NEW YORK (AP) — By the end of last season, the New York Mets' vaunted pitching staff was broken. So they brought in rookie manager Mickey Callaway as Mister Fix-it.

The former Cleveland Indians guru begins his first managerial job at any level next week when New York opens spring training in Port St. Lucie, Florida. The primary task for Callaway and first-year Mets pitching coach Dave Eiland: rebuild the same rotation with their own set of tools.

Callaway, the lauded pitching coach of a highly successful group in Cleveland, has already hinted at implementing unorthodox tactics such as summoning his closer in the middle innings and occasionally using six starters. He plans to keep the brittle arms sharp with throwing and conditioning programs.

"Our season is going to turn on the health of our pitching," general manager Sandy Alderson said last month. "If we have a reasonably healthy season out of our pitching, particularly our starting pitching, we're going to be pretty good."

New York rode Jacob deGrom, Noah Syndergaard, Matt Harvey and closer Jeurys Familia to the 2015 World Series, then followed that up with a 2016 playoff berth despite a string of significant injuries. Both years, the Mets ranked among the top four teams in ERA.

But everything unraveled last season when Syndergaard, Harvey and Familia went down along with slugger Yoenis Cespedes and starters Steven Matz and Zack Wheeler, to name a few.

Perhaps even more alarming, the oft-injured Harvey, Matz and Wheeler were largely ineffective when they did pitch, turning three-fifths of a once-imposing projected rotation into a major question mark moving forward. New York finished with a 5.01 ERA that ranked 28th out of 30 clubs.

The fourth-place Mets ended up trading away veterans during the summer and spiraling to 70-92 before big changes were made.

Callaway, 42, replaced 68-year-old manager Terry Collins. Longtime pitching coach Dan Warthen was fired in favor of Eiland, who has held that position for World Series champions in 2009 (New York Yankees) and 2015 (Kansas City). Head athletic trainer Ray Ramirez also was let go, and the Mets later hired Jim Cavallini as director of performance and sports science.

Now, they hope Callaway can turn his Indians expertise into the magic touch for New York.

"They were very, very adamant about certain things when it came to preparation and recovery and just taking care of yourself in general," said outfielder Jay Bruce, who re-signed with the Mets this offseason after they traded him to AL Central champion Cleveland last August. "I expect Mickey to bring a lot of new ideas and things that make sense for the organization."

Some things to watch for as the Mets begin spring training:

NEW LOOK: Free agent third baseman Todd Frazier signed a two-year contract, solidifying a position that's been uncertain since captain David Wright got injured. The popular Frazier, a two-time All-Star who ended last season with the crosstown Yankees, brings power and positive energy. He's already a hometown favorite after winning the 1998 Little League World Series with nearby Toms River, New Jersey. The move also bumped Asdrubal Cabrera back to second base.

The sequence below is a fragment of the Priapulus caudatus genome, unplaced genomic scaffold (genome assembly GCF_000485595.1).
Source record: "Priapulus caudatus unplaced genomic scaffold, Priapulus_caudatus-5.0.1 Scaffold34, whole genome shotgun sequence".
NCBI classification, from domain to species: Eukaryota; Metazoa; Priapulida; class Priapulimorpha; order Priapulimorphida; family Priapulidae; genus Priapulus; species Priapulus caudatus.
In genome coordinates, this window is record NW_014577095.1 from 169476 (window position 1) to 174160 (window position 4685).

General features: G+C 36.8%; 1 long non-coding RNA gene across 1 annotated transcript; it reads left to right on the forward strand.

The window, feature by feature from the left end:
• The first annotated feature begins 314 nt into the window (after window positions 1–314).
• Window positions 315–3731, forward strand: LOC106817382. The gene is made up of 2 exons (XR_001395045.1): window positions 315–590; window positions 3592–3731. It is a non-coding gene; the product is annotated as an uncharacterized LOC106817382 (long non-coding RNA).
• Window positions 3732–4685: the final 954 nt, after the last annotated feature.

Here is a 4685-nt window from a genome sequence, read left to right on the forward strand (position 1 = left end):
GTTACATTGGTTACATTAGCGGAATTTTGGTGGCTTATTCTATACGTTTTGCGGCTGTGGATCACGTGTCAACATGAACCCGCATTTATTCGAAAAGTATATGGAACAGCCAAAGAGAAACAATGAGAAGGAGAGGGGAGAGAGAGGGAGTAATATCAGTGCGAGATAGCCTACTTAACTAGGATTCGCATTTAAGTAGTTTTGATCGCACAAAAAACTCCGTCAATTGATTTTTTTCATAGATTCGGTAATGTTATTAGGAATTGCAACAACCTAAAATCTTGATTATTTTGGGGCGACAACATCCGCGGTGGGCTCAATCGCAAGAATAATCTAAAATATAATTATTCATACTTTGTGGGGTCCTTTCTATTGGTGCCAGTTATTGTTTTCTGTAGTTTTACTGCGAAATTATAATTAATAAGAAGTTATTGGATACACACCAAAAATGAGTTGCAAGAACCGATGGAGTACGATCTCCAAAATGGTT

ROOKIES TO WATCH: Although 22-year-old touted prospects Amed Rosario and Dominic Smith exhausted their rookie eligibility last season, eyes will certainly be on them this spring. Both youngsters showed flashes last year but struggled overall. The athletic Rosario, who must develop some plate discipline, is the expected starter at shortstop, with mentor Jose Reyes back as possible insurance. Smith, who lost weight this winter, might need to beat out 35-year-old newcomer Adrian Gonzalez (back injury last season) at first base.

THEY'RE SET: Provided they stay healthy, the Mets should be in good shape at the corner outfield spots with Cespedes and Bruce. Add in Frazier and that's a dangerous righty-lefty-righty combination that puts thunder in the middle of the lineup. New York hopes to get All-Star bopper Michael Conforto (shoulder surgery) back in center sometime around May 1, which could round out a very productive outfield.

THEY'RE NOT: The lineup lacks speed and a natural leadoff hitter, unless the potential early platoon of Brandon Nimmo and Juan Lagares in center can get on base enough to fill that bill. Travis d'Arnaud, with his .293 on-base percentage and suspect arm, remains a question mark at catcher.

ON DECK: Tim Tebow will be in big league camp as a non-roster invite. The former NFL quarterback and 2007 Heisman Trophy winner batted .226 with eight homers, 52 RBIs and 126 strikeouts in 126 games last year at two levels of Class-A ball. The 30-year-old outfielder is prepping for his second pro baseball season.

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